Yesterday I wrote a very painful blog commenting on how not everything that appears local, small-scale, and organic really is such. The reality is you have to be a bit of a food detective if you want to really support agriculture that makes good sense. Over the next couple of days I'm going to suggest a few quick tips for making your experience at the market more meaningful. For some of you, these may seem extremely obvious. For others, this may be new information. That said, I suspect what I have to say will get you thinking either way.
Market Tip #1: Know the Seasons!
You should not trust the market to dictate to you what is "in season". You should have a basic sense of what should be growing where you live when you arrive at the market. By doing so you can get a good sense of when you are being exploited. For example, if you show up to a market in New England in May and see tomatoes, you either live in a really interesting microclimate, your grower has a super hip hoop house, or the individual selling you that tomato bought it from a wholesaler. Don't just pick up the tomato and throw it at the marketer! Just ask, "where did these tomatoes come from?" If the individual at the market has no clue, or just tells you, "from our farm" without further explanation, you have need to be concerned.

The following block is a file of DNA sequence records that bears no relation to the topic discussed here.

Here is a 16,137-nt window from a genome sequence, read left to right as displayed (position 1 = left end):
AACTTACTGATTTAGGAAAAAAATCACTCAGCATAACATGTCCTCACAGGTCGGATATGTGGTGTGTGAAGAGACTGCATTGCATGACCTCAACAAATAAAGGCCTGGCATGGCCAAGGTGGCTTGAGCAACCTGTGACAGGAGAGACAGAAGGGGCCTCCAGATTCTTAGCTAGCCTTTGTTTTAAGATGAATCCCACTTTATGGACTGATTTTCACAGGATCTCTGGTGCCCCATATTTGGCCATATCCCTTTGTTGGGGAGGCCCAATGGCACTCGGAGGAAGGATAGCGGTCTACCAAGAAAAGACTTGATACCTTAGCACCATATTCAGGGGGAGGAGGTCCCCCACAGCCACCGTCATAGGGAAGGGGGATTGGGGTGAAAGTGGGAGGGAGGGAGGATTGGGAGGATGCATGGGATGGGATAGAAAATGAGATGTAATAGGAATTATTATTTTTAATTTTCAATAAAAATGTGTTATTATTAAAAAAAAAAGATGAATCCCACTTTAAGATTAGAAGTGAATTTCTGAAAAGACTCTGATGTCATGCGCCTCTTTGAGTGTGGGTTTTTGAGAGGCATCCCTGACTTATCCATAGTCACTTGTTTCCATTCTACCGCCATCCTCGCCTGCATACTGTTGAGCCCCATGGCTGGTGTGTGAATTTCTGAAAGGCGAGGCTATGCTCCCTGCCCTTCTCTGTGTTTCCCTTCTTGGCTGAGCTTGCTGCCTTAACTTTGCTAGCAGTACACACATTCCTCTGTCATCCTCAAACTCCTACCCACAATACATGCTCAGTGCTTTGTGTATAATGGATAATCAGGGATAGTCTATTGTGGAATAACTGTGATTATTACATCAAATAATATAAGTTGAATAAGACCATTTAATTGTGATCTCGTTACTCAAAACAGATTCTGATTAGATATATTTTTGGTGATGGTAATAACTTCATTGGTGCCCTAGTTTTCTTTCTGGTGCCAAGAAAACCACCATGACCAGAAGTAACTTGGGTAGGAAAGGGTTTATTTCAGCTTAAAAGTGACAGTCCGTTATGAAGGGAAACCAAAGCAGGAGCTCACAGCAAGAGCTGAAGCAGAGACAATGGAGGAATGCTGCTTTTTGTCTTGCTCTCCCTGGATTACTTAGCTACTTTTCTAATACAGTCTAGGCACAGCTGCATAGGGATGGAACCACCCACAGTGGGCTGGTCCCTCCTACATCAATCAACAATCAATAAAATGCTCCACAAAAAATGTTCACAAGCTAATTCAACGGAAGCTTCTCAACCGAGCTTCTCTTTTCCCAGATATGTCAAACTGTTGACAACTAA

Last year in May I walked into a larger grocery. As I walked in they had a huge melon crate full of watermelons. There was an elderly couple walking in at the same time. The elerly gentleman turned to his wife and said, "How wonderful, the local melons are ripe early this year. They seem to be ripe earlier each year." Had the couple taken the time to read the crate they would have seen, "Product of Georgia" clearly marked on the crate. They did not because they simply assumed a big crate of melons presented like that meant they were, "in season."
So, how do you know what is "in-season" where you live? It shouldn't be that hard to find out. Let me suggest two great starting points. First, you can check in with your local extension agent. You can find him or her by searching on the internet for "your state" extension. Search for your county and you'll have a name and number. This same website may have the produce season information clearly presented for you or you may have to make a call. The extension agent may also connect you with a Master Gardener in your area who can be of help. Second, you can head on down to your local plant nursery and see if they might have a reference for you. Many nurseries will have a calendar of when you should plant and when you should expect to harvest.
Use whatever vegetable season guide you come up with as a reference companion when you head for the market. With your guide in hand you will be that much more prepared to out-smart any potential "farmer pretenders" out there trying to exploit you and your market.
Vincent M. Smith